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Ford Unveils Semi-Autonomous-Driving System

Level 2 tech will include a driver-monitoring camera
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Ford is joining the crowd with its own Level 2 automated driving feature.

Called Active Drive Assist, the technology can pilot a vehicle automatically over some 100,000 miles of pre-mapped highways in the U.S. and Canada. Drivers are expected to monitor road conditions and be prepared to resume control at any moment.

Ford’s Active Drive Assist hits the road  (Images: Ford)

Limited Rollout

Ford predicts first-year sales of 100,000 systems. The technology will debut late next summer in two 2021 models.

The system will be standard in high-end versions of the new Mustang Mach-E electric crossover, or as a $3,200 option for base-level models. Ford anticipates an 80% take rate for the technology.

The feature also will be available as a $1,696 option for F-150 series pickup trucks that also are equipped with Ford’s Co-Pilot Active 2.0 driver-assist package. Buyers can opt for the enabling hardware now, then activate the system by purchasing the necessary software for $600 when it becomes available next year.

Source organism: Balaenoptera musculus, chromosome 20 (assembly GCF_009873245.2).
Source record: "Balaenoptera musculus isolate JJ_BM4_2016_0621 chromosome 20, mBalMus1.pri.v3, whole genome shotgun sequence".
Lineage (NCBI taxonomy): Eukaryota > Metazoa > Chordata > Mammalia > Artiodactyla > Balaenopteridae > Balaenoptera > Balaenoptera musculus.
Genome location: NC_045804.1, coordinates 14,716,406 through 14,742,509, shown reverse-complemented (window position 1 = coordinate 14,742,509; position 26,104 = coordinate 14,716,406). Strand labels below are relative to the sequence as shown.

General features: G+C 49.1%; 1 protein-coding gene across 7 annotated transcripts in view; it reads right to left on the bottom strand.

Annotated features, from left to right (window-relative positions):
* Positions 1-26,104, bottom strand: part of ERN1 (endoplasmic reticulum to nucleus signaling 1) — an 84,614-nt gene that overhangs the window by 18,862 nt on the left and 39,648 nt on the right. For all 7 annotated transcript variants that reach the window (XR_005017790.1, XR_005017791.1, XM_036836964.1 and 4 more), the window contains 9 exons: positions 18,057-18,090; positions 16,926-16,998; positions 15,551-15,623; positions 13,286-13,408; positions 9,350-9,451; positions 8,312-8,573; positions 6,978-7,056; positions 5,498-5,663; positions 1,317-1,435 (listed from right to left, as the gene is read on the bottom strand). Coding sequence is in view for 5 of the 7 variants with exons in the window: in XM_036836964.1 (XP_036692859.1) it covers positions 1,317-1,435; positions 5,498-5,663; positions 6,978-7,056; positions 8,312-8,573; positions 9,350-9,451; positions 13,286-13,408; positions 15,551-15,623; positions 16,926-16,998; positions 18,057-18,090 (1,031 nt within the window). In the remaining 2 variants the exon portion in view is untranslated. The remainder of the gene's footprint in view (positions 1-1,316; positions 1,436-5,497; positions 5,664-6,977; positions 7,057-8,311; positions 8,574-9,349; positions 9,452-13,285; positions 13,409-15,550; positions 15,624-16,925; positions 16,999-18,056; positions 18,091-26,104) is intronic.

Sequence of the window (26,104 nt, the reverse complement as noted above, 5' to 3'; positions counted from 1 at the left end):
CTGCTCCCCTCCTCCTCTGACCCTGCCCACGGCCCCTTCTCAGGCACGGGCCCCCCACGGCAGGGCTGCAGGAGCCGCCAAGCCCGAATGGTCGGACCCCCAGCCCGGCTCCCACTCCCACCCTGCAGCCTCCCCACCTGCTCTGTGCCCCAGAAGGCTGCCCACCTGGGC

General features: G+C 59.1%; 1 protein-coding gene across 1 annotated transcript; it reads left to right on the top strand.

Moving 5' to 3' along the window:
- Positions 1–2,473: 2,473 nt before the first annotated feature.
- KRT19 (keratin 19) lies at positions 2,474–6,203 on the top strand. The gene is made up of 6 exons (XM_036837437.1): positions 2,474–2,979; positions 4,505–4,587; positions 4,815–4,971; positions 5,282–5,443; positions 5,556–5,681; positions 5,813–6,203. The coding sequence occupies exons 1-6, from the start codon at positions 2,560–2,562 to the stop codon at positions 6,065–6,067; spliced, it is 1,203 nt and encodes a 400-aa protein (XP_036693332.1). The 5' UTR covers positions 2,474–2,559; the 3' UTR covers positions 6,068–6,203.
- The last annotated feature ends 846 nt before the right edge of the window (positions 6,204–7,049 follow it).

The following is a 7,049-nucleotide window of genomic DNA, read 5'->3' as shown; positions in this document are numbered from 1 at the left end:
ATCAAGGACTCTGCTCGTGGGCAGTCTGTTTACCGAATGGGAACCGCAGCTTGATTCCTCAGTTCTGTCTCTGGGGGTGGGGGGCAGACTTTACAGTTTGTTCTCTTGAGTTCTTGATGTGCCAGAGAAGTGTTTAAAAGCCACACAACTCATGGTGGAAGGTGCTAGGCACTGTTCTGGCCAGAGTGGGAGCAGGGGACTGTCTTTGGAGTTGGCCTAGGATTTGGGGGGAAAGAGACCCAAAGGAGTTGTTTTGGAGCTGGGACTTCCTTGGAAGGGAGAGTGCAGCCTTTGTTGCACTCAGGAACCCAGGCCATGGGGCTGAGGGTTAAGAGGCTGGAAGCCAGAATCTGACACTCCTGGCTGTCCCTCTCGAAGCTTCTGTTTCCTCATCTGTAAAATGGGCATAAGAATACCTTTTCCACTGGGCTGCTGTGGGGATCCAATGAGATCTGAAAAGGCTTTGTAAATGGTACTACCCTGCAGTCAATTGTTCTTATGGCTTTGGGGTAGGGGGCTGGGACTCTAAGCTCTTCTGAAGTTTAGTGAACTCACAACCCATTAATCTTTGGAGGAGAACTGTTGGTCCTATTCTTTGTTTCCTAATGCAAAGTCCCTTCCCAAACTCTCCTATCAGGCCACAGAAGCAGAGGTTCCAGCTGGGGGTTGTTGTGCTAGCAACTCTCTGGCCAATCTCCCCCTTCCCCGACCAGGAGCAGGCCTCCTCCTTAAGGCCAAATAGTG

How It Works

Active Drive Assist integrates adaptive cruise control, stop-and-go lane centering and speed limit sign recognition to enable hands-free driving on specified roadways. Ford says it will monitor usage and expand available hands-free roads to help maximize the use of the system.

A driver-facing camera makes sure the operator is paying attention to the road ahead. If necessary, visual prompts displayed on the instrument panel alert the driver to check the road or take control.

Prototype display screen for the new system

The same camera also monitors the driver when the system is switched off, but the vehicle is using the automatic lane-centering feature. The latter technology works on any road with lane markings.

Ford plans to periodically update Active Drive Assist software wirelessly. The company says the new over-the-air system also will be able to remotely update almost all other onboard computers as needed, thereby reducing the need for customer visits to their dealer.

Priced to Sell

Ford claims its new system is cheaper than tech from its rivals. General Motors’ similar Super Cruise hands-free feature, for example, costs about $4,000, plus a monthly fee of $25.

Tesla now equips all its models with standard semi-automated capabilities—but without driver monitoring. A more advanced, $10,000 version, which the company describes as “full self-driving,” began beta-testing by select owners last week. Tesla CEO Elon Musk opines that the Level 4 system is actually worth more than $100,000.

Ford expects to add Active Drive Assist to all its “most popular mainstream nameplates.” It hasn’t yet specified which ones it has in mind or when they might get the system.

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